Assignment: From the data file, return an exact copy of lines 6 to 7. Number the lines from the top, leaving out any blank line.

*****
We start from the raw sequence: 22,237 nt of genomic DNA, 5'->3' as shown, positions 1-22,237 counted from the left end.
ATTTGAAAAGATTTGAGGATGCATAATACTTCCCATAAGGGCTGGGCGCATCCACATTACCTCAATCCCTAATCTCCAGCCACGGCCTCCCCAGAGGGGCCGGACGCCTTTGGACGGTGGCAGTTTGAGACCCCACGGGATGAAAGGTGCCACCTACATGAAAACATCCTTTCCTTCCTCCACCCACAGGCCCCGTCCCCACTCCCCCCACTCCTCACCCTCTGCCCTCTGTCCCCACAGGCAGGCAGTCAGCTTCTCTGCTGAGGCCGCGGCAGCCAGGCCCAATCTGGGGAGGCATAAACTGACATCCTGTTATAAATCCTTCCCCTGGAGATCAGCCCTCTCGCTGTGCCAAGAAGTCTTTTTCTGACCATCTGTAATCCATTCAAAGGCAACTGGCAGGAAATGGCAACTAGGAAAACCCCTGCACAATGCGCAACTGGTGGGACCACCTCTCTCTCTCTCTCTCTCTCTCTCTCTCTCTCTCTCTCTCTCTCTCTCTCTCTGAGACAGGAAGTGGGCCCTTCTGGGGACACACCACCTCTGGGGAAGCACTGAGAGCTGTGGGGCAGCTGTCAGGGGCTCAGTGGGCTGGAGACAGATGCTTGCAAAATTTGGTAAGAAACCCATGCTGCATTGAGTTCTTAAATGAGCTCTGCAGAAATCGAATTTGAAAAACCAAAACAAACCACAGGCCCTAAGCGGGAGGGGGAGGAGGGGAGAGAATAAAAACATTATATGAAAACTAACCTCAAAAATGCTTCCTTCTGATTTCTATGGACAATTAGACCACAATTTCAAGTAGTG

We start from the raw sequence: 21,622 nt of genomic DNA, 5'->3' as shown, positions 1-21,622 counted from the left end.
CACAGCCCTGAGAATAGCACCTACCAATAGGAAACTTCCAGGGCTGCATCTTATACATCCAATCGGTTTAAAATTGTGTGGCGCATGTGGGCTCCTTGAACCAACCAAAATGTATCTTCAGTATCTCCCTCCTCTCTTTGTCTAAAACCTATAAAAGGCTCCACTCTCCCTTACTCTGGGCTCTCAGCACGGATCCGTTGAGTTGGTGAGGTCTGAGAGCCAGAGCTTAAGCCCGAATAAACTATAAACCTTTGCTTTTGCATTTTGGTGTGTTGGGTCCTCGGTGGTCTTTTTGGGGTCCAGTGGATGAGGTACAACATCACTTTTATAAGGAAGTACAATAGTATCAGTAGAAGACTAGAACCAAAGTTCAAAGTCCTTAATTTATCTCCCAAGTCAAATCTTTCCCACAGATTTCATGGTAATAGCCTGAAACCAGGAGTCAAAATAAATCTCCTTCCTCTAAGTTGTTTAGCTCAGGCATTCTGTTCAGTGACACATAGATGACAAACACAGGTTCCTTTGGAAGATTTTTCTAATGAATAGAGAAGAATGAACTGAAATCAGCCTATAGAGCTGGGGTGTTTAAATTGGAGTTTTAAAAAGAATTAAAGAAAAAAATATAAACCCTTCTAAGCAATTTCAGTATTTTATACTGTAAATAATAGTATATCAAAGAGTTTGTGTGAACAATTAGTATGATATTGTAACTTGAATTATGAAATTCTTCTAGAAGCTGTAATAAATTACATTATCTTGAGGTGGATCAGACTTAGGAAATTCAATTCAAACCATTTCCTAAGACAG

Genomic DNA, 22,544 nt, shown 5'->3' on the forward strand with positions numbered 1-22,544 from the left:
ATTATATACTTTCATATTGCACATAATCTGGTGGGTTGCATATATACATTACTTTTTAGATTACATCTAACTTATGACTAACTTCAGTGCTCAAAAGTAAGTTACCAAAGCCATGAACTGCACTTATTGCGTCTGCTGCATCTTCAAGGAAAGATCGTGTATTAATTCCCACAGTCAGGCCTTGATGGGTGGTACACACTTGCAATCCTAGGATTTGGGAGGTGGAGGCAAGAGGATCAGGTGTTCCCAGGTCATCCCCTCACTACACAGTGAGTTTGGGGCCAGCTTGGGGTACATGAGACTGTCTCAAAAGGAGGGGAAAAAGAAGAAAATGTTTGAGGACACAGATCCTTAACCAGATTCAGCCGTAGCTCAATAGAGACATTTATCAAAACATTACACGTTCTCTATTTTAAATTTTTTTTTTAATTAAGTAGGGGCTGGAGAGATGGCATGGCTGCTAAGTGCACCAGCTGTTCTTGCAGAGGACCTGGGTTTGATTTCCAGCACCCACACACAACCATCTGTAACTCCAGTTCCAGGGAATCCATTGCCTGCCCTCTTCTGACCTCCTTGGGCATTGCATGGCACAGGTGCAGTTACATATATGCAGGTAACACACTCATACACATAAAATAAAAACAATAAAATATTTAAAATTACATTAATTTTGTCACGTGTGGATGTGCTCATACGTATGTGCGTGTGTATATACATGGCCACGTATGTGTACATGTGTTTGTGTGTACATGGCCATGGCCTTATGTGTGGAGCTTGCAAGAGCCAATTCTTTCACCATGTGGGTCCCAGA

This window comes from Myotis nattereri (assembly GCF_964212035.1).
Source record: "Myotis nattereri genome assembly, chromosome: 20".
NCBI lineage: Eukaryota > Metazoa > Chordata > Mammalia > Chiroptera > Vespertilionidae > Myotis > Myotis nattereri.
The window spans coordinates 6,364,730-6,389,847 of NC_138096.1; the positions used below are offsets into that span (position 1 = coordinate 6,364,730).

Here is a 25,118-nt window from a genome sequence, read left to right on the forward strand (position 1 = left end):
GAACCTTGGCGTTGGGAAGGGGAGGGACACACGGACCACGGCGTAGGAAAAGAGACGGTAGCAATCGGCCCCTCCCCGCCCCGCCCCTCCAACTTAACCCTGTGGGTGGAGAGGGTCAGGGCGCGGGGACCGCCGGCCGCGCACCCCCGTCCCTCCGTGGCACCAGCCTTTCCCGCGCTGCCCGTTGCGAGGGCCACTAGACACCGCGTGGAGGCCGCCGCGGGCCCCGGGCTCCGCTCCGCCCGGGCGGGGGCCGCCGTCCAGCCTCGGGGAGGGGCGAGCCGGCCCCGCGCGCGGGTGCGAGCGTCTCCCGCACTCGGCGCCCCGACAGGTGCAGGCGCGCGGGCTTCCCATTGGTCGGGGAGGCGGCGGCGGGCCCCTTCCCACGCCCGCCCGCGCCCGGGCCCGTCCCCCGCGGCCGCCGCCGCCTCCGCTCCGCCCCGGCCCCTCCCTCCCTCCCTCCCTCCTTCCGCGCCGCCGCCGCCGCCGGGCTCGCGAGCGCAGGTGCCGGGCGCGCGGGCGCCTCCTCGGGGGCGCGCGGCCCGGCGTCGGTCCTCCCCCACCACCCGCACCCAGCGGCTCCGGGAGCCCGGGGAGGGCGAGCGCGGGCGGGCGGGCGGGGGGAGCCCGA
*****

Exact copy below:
ATTATATACTTTCATATTGCACATAATCTGGTGGGTTGCATATATACATTACTTTTTAGATTACATCTAACTTATGACTAACTTCAGTGCTCAAAAGTAAGTTACCAAAGCCATGAACTGCACTTATTGCGTCTGCTGCATCTTCAAGGAAAGATCGTGTATTAATTCCCACAGTCAGGCCTTGATGGGTGGTACACACTTGCAATCCTAGGATTTGGGAGGTGGAGGCAAGAGGATCAGGTGTTCCCAGGTCATCCCCTCACTACACAGTGAGTTTGGGGCCAGCTTGGGGTACATGAGACTGTCTCAAAAGGAGGGGAAAAAGAAGAAAATGTTTGAGGACACAGATCCTTAACCAGATTCAGCCGTAGCTCAATAGAGACATTTATCAAAACATTACACGTTCTCTATTTTAAATTTTTTTTTTAATTAAGTAGGGGCTGGAGAGATGGCATGGCTGCTAAGTGCACCAGCTGTTCTTGCAGAGGACCTGGGTTTGATTTCCAGCACCCACACACAACCATCTGTAACTCCAGTTCCAGGGAATCCATTGCCTGCCCTCTTCTGACCTCCTTGGGCATTGCATGGCACAGGTGCAGTTACATATATGCAGGTAACACACTCATACACATAAAATAAAAACAATAAAATATTTAAAATTACATTAATTTTGTCACGTGTGGATGTGCTCATACGTATGTGCGTGTGTATATACATGGCCACGTATGTGTACATGTGTTTGTGTGTACATGGCCATGGCCTTATGTGTGGAGCTTGCAAGAGCCAATTCTTTCACCATGTGGGTCCCAGA

This window comes from Myotis nattereri (assembly GCF_964212035.1).